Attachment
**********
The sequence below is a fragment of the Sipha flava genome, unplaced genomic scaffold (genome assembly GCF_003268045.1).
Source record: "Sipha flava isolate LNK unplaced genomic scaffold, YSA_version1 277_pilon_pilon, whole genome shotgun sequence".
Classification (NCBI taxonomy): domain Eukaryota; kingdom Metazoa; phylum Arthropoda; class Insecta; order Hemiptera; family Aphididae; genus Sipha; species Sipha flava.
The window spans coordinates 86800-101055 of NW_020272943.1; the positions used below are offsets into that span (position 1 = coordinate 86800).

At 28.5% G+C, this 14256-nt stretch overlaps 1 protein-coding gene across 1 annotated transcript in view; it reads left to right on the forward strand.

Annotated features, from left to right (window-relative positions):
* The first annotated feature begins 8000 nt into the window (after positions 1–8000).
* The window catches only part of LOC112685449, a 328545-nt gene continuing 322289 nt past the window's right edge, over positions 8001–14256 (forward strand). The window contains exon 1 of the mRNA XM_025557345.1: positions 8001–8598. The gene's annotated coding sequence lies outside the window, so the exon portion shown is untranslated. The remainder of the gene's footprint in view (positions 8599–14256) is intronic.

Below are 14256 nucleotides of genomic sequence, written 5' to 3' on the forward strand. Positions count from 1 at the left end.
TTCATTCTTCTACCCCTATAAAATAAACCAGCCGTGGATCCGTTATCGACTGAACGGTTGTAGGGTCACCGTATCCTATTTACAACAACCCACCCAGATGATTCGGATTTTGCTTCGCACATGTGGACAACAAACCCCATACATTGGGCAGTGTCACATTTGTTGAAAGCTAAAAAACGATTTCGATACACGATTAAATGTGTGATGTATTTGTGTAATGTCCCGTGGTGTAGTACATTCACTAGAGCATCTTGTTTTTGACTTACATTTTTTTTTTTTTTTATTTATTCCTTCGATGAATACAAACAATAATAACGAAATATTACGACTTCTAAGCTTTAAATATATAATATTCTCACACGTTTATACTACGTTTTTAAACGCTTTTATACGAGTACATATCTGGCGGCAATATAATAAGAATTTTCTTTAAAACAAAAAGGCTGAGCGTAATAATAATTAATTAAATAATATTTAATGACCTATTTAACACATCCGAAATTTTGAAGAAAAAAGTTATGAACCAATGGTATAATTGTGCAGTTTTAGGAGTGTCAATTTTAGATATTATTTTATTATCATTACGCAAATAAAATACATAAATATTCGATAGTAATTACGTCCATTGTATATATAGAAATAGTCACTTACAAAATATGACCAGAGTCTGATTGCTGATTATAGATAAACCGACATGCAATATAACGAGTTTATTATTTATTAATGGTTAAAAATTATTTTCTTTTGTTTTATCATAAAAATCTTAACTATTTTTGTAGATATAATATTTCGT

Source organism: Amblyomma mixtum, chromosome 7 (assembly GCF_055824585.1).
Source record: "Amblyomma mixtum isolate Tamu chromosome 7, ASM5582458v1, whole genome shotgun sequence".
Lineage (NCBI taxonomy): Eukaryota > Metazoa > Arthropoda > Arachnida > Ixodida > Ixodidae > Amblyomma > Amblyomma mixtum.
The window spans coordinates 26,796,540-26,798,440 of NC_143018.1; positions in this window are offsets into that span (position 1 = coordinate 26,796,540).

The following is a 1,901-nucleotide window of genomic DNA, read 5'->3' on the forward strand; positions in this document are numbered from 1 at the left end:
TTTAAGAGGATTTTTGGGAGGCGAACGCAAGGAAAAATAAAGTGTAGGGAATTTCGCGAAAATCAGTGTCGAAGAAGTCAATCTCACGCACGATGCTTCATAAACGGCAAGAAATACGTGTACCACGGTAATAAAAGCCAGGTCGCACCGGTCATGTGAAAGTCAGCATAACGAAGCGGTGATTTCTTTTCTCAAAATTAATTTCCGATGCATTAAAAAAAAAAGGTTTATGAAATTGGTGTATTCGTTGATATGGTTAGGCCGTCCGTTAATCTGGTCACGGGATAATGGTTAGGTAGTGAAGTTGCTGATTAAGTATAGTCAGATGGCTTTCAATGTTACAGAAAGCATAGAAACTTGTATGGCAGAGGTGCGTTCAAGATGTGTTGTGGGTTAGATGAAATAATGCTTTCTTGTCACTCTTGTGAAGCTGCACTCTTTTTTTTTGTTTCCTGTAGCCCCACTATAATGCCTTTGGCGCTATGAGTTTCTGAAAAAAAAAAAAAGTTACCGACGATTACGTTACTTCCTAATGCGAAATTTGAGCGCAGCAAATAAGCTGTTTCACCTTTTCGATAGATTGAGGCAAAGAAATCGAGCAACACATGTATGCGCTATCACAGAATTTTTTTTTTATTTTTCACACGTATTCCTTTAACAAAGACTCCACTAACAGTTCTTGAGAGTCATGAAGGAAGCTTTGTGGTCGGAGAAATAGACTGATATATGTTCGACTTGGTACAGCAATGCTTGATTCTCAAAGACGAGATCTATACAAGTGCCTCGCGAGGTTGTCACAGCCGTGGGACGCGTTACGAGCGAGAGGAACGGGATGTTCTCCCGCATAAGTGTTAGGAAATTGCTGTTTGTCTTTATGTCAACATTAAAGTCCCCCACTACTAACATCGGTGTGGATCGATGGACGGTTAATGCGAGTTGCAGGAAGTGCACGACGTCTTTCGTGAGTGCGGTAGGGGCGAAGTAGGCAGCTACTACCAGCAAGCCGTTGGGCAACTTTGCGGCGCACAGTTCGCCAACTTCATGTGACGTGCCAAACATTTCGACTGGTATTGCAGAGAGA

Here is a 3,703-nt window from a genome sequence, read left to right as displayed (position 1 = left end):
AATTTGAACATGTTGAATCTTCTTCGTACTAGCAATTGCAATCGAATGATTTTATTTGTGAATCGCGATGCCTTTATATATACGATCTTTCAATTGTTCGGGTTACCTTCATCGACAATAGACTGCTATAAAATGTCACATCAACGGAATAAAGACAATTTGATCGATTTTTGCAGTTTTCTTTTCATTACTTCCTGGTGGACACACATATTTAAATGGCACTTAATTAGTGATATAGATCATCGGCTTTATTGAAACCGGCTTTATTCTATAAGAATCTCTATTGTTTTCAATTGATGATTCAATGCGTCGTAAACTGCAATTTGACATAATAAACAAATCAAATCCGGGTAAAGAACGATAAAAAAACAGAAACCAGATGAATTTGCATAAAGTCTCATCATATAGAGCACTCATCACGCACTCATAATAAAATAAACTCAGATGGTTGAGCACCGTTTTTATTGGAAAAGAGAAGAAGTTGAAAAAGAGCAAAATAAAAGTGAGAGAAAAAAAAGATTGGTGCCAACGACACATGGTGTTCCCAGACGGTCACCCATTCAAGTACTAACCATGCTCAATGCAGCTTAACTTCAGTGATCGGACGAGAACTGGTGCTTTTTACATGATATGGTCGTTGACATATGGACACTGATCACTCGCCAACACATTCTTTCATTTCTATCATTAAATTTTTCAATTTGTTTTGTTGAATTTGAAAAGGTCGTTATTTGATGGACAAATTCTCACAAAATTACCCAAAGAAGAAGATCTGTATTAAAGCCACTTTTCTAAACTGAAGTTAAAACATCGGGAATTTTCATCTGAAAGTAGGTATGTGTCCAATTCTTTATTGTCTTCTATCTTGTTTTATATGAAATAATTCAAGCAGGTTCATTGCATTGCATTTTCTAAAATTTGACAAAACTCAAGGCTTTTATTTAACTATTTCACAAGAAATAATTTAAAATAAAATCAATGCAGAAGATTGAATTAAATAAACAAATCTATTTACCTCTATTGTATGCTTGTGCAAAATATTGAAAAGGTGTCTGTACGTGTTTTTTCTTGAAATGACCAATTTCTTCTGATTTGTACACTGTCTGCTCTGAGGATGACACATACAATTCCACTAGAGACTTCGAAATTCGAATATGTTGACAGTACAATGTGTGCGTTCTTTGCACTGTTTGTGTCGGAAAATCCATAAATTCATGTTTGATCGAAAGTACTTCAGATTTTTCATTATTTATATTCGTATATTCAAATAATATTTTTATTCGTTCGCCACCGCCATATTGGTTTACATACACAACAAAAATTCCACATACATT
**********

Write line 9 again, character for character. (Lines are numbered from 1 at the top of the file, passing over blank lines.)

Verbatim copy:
Below are 14256 nucleotides of genomic sequence, written 5' to 3' on the forward strand. Positions count from 1 at the left end.